YouTube immediately banned the video above. As O’Keefe himself put it, apparently investigative journalism doesn’t meet YouTube’s community standards. (The video has since been re-uploaded to YouTube by a third party.)

     What does this signify? Does YouTube have rules, guidelines, or merely personal whims exercised as it pleases its insiders to do so? Should YouTube continue to get away with such behavior in contravention of its supposed standards, what message will that deliver to the rest of Big Tech, most particularly the “social media” companies that constitute the contemporary “town square?”

     Alternative, freedom-of-expression-oriented services such as Gab and BitChute should beware. They’ve been targeted for takedown by the forces behind the practices at Google, YouTube, Pinterest, et alii, precisely because they don’t censor or suppress content their owners and administrators disagree with. If the Left-colonized behemoths of Big Tech can’t break them, the Left’s next step will be to try to infiltrate them and colonize them, just as they’ve infiltrated, colonized, and conquered Google and the rest from within. Remember Robert Conquest’s Second Law of Politics. This process is founded on the essentials of human motivation: what we prize most, we are most willing to labor for. Like the Peter Principle, Parkinson’s Laws, and The Law of Unintended Consequences, it never sleeps.

     Eternal vigilance is the price of freedom – and freedom of expression is the first freedom of all.

5 comments:

Pascal said...

Nicely done and timely.

This "the Left’s next step will be to try to infiltrate them and colonize them," is entirely how the Progressive movement (using indoctrinated Leftists as their witting and/or unwitting agents) has infiltrated ALL Western institutions, so that none functions as it originators intended. Termites of the human kind: leave the fa├žade, perhaps with a few holes showing, but completely hollowed out.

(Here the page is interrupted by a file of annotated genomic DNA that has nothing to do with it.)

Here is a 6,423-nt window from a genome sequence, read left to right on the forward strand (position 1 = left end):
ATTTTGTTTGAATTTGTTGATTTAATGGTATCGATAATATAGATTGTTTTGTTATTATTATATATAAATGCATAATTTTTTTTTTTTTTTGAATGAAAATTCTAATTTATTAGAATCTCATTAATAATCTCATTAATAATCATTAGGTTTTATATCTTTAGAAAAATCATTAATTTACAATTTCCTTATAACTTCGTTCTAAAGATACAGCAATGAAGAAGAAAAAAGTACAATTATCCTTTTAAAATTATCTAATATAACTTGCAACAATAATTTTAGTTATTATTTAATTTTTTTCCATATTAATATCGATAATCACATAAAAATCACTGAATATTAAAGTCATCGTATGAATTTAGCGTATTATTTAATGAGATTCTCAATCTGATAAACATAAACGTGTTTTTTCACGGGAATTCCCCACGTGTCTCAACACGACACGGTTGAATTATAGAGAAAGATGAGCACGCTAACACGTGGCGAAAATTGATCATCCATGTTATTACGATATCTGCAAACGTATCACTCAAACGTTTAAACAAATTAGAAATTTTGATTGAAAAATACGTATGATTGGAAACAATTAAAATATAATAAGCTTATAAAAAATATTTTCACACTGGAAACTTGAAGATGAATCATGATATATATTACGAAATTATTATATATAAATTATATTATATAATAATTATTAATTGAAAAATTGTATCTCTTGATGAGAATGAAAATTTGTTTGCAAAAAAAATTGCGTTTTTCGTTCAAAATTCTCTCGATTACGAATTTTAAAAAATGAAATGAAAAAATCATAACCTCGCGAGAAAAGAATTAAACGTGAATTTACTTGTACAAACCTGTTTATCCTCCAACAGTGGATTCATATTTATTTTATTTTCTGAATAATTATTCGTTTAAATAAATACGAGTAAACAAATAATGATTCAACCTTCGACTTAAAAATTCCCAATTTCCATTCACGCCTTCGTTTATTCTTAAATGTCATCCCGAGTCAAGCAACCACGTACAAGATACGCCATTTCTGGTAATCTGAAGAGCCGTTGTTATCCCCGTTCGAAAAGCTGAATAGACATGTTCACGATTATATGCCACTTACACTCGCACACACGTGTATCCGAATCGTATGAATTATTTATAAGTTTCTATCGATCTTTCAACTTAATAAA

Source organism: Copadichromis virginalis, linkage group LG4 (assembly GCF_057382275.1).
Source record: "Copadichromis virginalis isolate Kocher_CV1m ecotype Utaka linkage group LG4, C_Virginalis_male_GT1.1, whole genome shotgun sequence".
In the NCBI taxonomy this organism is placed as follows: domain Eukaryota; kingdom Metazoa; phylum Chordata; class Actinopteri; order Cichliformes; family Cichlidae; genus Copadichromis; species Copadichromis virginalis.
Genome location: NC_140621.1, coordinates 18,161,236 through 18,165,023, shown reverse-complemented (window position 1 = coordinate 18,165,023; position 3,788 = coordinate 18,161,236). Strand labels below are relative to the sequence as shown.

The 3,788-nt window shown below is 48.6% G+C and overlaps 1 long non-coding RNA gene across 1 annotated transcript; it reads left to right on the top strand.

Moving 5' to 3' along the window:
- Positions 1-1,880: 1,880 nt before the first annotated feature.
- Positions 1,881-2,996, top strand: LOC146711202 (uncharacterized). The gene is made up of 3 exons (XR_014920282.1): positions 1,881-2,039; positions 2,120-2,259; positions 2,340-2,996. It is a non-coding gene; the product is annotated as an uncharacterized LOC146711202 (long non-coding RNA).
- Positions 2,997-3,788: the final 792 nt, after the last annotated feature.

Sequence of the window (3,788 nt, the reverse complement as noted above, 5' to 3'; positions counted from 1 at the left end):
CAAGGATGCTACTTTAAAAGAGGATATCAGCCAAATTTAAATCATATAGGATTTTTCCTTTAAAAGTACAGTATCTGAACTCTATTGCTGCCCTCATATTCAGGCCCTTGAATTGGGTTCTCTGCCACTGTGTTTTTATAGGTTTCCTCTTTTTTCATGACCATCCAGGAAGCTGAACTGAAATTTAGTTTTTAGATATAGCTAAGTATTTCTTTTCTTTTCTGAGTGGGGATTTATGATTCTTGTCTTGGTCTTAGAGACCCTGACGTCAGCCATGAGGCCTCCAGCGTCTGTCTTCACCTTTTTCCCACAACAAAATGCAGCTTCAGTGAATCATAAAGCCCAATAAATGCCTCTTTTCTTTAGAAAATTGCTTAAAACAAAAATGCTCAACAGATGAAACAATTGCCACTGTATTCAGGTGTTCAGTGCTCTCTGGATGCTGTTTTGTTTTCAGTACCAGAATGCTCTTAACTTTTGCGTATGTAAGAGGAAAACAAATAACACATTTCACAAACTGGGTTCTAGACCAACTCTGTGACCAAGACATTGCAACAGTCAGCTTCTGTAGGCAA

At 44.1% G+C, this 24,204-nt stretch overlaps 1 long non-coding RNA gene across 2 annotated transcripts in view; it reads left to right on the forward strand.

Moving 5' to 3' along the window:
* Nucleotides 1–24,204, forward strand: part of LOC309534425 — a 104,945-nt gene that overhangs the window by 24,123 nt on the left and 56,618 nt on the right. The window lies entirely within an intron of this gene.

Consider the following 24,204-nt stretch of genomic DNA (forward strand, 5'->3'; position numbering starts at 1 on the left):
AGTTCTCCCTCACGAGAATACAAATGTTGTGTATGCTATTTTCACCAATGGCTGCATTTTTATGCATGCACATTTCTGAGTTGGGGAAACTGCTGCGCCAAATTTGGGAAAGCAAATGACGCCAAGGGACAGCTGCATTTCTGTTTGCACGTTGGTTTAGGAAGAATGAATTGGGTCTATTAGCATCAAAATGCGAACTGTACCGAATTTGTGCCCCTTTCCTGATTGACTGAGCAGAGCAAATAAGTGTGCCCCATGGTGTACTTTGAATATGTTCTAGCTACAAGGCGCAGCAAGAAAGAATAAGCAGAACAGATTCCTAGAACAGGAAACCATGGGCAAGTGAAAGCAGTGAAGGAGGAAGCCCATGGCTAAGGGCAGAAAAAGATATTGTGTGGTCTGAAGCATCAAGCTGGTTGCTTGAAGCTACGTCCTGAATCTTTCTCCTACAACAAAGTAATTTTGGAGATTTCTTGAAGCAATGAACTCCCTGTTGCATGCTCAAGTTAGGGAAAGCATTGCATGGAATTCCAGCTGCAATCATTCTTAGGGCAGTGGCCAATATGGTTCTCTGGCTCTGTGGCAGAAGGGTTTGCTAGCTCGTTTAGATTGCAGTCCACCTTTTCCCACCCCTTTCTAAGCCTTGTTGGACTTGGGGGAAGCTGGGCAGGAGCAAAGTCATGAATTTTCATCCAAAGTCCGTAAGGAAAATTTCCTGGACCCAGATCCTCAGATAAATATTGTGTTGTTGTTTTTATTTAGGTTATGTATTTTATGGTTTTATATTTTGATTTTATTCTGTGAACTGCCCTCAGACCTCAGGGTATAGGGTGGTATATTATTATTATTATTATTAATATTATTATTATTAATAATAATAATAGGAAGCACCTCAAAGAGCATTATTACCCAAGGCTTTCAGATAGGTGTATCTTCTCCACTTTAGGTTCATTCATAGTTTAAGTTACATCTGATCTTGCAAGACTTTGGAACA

Haven't you an essay from the past that exposed it?

Pascal said...

I just checked, and I've provided example of those termites 5 times: https://pascalfervor.blogspot.com/search?q=termites

The first was in 2009 "The Elimination of Man," and the last in 2012 "The Tragedy of World Reaction to Evil." But none of those actually laid out how they acquire their positions and cause their damage as you would have done.

Ron Olson said...

Bravo Fran! I heard about this but you made it clear. Thanks for all your hard work and hope you never get too tired to continue.

SiGraybeard said...

The Project Veritas video has been dropped by YouTube again, saying "This video is no longer available due to a privacy claim by a third party" One could read this as blaming the victim (Project Veritas) saying they're the legitimate owners, without actually saying that.

A deeper search to check if it's on Project Veritas' channel doesn't show this video anywhere.

Joseph said...

"If the Left-colonized behemoths of Big Tech can’t break them, the Left’s next step will be to try to infiltrate them and colonize them, just as they’ve infiltrated, colonized, and conquered Google and the rest from within."

If governments try regulating the social media, you can expect them to eventually guarantee the "right" to infiltrate.

The best solution might be Mastodon, designed to ensure it could not be taken over, although pieces of it might be.